As a general rule of thumb, angels did not need to sleep—not in the same way humans did. But there was something restful about the ritual of a nightly routine which Aziraphale enjoyed greatly, donning his tartan flannel pajamas and brown comfortable slippers with all the reverence and solemnity of a monk preparing for midnight mass. If a midnight mass ever involved a hot cup of cocoa and a good book in front of a roaring fire. But there was something different about tonight, something that needled away under his skin like an itch that no amount of ritual familiarity could sooth. Not even his old flannel bathrobe and his favorite armchair—a measure he reserved only for the most fraught of occasions—was enough to quell the prickly chill working over his skin as the thought he’d been trying to avoid for some time came crawling to the forefront of his mind. Crawling being the operative word.
We can run away together, he’d said, Alpha Centauri, lots of space up there, no one would even notice us…
Aziraphale had assumed at the time it had been fear speaking, the looming threat of Armageddon and imminent discorporation at the hands of Hell’s ghastliest fiends driving the demon to seek allies wherever he could. But in the passing days since the end of the world had failed to happen, Crowley had failed to leave him for more than a minute, the demon hovering in his peripheral vision like a secondary shadow. Lurking.
He was good at lurking, most demons were. Crowley however had perfected the act of lurking and raised it to an art form, managing to convey both menace and boredom in the incline of his shoulders and the wayward tilt of his head, swaying between shadows like a wraith when it suited him, and striding boldly with an insolent swagger when it did not. It was not entirely unappealing to watch, something which Aziraphale had conceded to long ago. He derived the same satisfaction from it as he did an excellent wine or work of art when rendered at the hands of a master. There was appeal, in competency, and Crowley—though he’d bluster and buff his nails on the lapel of his jacket in false, flippant modesty—had it in spades.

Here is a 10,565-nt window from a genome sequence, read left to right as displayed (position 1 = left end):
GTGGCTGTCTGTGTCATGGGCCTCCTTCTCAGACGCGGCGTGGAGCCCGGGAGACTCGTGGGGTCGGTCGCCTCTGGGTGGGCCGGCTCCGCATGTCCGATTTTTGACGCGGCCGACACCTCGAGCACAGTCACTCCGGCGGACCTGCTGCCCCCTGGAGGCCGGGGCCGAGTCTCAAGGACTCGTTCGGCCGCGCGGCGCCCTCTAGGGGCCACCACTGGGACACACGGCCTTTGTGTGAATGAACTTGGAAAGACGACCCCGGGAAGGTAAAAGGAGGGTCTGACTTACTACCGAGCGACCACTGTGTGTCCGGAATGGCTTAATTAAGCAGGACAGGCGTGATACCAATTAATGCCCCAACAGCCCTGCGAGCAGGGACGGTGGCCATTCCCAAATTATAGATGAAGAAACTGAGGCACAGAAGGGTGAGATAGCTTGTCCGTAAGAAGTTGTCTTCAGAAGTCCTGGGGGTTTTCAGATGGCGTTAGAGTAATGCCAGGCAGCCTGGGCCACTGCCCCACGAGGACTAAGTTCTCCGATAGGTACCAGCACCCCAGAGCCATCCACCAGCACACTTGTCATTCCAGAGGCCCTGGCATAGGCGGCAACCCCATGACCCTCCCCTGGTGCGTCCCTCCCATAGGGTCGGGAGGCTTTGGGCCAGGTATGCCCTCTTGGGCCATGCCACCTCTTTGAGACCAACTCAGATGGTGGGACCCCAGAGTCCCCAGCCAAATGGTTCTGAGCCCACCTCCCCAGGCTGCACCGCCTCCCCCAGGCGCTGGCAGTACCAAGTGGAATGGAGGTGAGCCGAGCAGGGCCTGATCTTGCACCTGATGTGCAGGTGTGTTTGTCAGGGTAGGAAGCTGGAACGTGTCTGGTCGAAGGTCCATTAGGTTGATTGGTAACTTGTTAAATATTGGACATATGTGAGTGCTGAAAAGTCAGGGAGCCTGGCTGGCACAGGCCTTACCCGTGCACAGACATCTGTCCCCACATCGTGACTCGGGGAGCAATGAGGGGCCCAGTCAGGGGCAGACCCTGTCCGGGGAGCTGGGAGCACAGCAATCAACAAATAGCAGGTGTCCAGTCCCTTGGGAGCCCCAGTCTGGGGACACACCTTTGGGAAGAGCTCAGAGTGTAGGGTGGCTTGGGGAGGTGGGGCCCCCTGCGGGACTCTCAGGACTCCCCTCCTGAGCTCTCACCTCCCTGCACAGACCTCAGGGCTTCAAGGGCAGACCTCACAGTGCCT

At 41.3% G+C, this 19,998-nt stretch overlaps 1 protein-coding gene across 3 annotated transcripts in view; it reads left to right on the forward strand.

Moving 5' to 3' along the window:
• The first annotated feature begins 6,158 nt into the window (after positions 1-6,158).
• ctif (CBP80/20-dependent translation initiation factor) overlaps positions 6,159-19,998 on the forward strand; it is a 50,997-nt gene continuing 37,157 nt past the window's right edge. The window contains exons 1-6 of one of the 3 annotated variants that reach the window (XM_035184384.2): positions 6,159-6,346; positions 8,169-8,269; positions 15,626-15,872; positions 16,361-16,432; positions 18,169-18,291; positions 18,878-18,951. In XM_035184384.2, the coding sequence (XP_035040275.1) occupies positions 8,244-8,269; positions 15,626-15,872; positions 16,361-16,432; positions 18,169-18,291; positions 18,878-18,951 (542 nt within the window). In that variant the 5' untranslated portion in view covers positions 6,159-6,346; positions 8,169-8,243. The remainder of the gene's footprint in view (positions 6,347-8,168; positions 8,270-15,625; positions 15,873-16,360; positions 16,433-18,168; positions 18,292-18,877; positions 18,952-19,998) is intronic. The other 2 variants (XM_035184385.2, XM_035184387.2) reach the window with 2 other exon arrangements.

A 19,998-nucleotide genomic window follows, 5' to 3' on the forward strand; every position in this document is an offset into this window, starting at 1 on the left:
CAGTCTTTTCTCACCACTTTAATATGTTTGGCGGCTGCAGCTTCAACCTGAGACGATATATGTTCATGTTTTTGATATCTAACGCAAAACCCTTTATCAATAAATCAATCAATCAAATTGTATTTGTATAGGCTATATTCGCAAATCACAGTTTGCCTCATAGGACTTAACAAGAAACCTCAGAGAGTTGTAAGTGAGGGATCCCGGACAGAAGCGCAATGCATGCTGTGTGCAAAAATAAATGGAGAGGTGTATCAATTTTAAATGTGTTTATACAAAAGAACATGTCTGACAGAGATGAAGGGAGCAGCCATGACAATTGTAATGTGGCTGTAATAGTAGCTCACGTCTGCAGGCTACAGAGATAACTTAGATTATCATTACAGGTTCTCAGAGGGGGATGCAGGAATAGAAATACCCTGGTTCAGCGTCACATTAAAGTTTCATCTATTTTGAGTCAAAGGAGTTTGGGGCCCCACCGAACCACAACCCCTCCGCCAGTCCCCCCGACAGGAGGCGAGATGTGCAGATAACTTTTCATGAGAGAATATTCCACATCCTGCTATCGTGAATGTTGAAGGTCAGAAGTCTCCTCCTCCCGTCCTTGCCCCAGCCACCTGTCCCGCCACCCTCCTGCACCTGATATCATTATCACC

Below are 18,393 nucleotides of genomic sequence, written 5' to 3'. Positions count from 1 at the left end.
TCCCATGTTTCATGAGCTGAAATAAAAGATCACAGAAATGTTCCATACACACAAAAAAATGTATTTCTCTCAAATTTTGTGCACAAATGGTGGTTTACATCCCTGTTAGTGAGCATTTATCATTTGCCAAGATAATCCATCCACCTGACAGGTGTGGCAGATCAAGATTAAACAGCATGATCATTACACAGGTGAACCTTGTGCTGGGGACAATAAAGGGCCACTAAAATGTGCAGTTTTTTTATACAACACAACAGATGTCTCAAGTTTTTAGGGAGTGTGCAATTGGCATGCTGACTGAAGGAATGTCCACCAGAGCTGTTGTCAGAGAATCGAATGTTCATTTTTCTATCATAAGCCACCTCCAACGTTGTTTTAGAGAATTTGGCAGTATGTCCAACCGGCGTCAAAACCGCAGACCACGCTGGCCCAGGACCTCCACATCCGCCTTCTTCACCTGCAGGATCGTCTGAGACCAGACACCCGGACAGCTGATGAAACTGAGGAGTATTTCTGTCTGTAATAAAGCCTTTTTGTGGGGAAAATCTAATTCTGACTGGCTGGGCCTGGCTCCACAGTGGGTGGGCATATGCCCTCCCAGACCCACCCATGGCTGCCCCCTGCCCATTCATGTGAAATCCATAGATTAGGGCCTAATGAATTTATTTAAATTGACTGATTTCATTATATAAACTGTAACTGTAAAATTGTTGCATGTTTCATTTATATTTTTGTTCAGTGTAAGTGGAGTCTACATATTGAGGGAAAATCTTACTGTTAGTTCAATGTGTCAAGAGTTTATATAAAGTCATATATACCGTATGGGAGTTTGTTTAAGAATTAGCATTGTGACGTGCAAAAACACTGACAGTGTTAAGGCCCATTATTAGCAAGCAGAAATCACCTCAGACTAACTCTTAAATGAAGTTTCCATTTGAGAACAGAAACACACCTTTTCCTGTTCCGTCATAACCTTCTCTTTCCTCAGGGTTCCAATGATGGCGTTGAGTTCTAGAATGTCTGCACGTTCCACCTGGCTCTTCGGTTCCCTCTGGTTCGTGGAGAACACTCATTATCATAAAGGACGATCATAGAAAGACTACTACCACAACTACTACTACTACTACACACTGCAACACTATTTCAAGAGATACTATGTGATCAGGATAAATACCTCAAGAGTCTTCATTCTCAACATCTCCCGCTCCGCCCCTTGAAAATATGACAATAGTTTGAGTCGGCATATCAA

And he hadn’t left Aziraphale’s side once… not since they were forced to swap forms and face their respective demons and angels, once and for all finally proving that there was no side left for either of them. Just their own. Just as Crowley had said all along.
It had sounded like a temptation at the time, something to be denied, denounced as a base longing sprung forth from mortal folly and too much time spent living among humanity. But as it would turn out, not all truths were stark and painful in the cold light of day. Some merely glimmered, in the soft glow of candlelight over dinner, and yellow, ochre eyes peering out of the darkness.
Not that Aziraphale minded him being there of course. In fact, he found he rather quite liked it. He always had, in a nerve-racking, fluttery sort of way that ruffled his feathers. But he needed to know. He’d been dealing with the ineffable for so long that just for once in his life he needed to know something with certainty.
“Crowley,” he asked, knowing that the demon was about, even if he couldn’t discern his shape through the rows upon rows of books that lined this floor of the bookshop, “did you mean it?”